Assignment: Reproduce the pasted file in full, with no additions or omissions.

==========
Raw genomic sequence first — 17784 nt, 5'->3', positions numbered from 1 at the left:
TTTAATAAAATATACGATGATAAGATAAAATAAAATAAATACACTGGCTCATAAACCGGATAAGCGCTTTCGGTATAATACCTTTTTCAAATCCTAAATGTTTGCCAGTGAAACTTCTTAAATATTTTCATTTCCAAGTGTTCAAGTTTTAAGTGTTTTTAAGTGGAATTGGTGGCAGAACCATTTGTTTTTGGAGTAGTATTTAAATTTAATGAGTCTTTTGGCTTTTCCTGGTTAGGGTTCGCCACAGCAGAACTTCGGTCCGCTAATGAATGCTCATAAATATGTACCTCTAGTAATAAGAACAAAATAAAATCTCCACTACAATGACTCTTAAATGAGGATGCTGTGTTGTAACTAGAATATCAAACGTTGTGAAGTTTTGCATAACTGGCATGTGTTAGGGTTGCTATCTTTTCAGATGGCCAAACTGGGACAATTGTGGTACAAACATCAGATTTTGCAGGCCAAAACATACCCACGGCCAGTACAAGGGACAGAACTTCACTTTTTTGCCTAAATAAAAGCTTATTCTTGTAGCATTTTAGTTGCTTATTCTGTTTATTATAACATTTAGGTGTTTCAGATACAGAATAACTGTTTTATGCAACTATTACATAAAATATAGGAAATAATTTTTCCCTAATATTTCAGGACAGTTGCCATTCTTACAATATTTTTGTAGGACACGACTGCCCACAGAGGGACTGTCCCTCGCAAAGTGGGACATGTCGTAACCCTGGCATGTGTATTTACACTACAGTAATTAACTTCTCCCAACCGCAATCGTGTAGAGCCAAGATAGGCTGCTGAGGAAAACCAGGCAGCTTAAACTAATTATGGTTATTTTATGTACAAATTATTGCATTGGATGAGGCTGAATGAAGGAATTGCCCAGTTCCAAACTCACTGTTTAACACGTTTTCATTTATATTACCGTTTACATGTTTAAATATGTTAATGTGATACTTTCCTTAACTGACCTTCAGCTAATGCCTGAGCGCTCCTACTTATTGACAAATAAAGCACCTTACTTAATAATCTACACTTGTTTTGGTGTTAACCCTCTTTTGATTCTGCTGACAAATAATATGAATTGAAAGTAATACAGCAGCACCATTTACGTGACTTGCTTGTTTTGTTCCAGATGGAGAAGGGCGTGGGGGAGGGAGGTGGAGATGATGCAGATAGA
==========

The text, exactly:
Raw genomic sequence first — 17784 nt, 5'->3', positions numbered from 1 at the left:
TTTAATAAAATATACGATGATAAGATAAAATAAAATAAATACACTGGCTCATAAACCGGATAAGCGCTTTCGGTATAATACCTTTTTCAAATCCTAAATGTTTGCCAGTGAAACTTCTTAAATATTTTCATTTCCAAGTGTTCAAGTTTTAAGTGTTTTTAAGTGGAATTGGTGGCAGAACCATTTGTTTTTGGAGTAGTATTTAAATTTAATGAGTCTTTTGGCTTTTCCTGGTTAGGGTTCGCCACAGCAGAACTTCGGTCCGCTAATGAATGCTCATAAATATGTACCTCTAGTAATAAGAACAAAATAAAATCTCCACTACAATGACTCTTAAATGAGGATGCTGTGTTGTAACTAGAATATCAAACGTTGTGAAGTTTTGCATAACTGGCATGTGTTAGGGTTGCTATCTTTTCAGATGGCCAAACTGGGACAATTGTGGTACAAACATCAGATTTTGCAGGCCAAAACATACCCACGGCCAGTACAAGGGACAGAACTTCACTTTTTTGCCTAAATAAAAGCTTATTCTTGTAGCATTTTAGTTGCTTATTCTGTTTATTATAACATTTAGGTGTTTCAGATACAGAATAACTGTTTTATGCAACTATTACATAAAATATAGGAAATAATTTTTCCCTAATATTTCAGGACAGTTGCCATTCTTACAATATTTTTGTAGGACACGACTGCCCACAGAGGGACTGTCCCTCGCAAAGTGGGACATGTCGTAACCCTGGCATGTGTATTTACACTACAGTAATTAACTTCTCCCAACCGCAATCGTGTAGAGCCAAGATAGGCTGCTGAGGAAAACCAGGCAGCTTAAACTAATTATGGTTATTTTATGTACAAATTATTGCATTGGATGAGGCTGAATGAAGGAATTGCCCAGTTCCAAACTCACTGTTTAACACGTTTTCATTTATATTACCGTTTACATGTTTAAATATGTTAATGTGATACTTTCCTTAACTGACCTTCAGCTAATGCCTGAGCGCTCCTACTTATTGACAAATAAAGCACCTTACTTAATAATCTACACTTGTTTTGGTGTTAACCCTCTTTTGATTCTGCTGACAAATAATATGAATTGAAAGTAATACAGCAGCACCATTTACGTGACTTGCTTGTTTTGTTCCAGATGGAGAAGGGCGTGGGGGAGGGAGGTGGAGATGATGCAGATAGA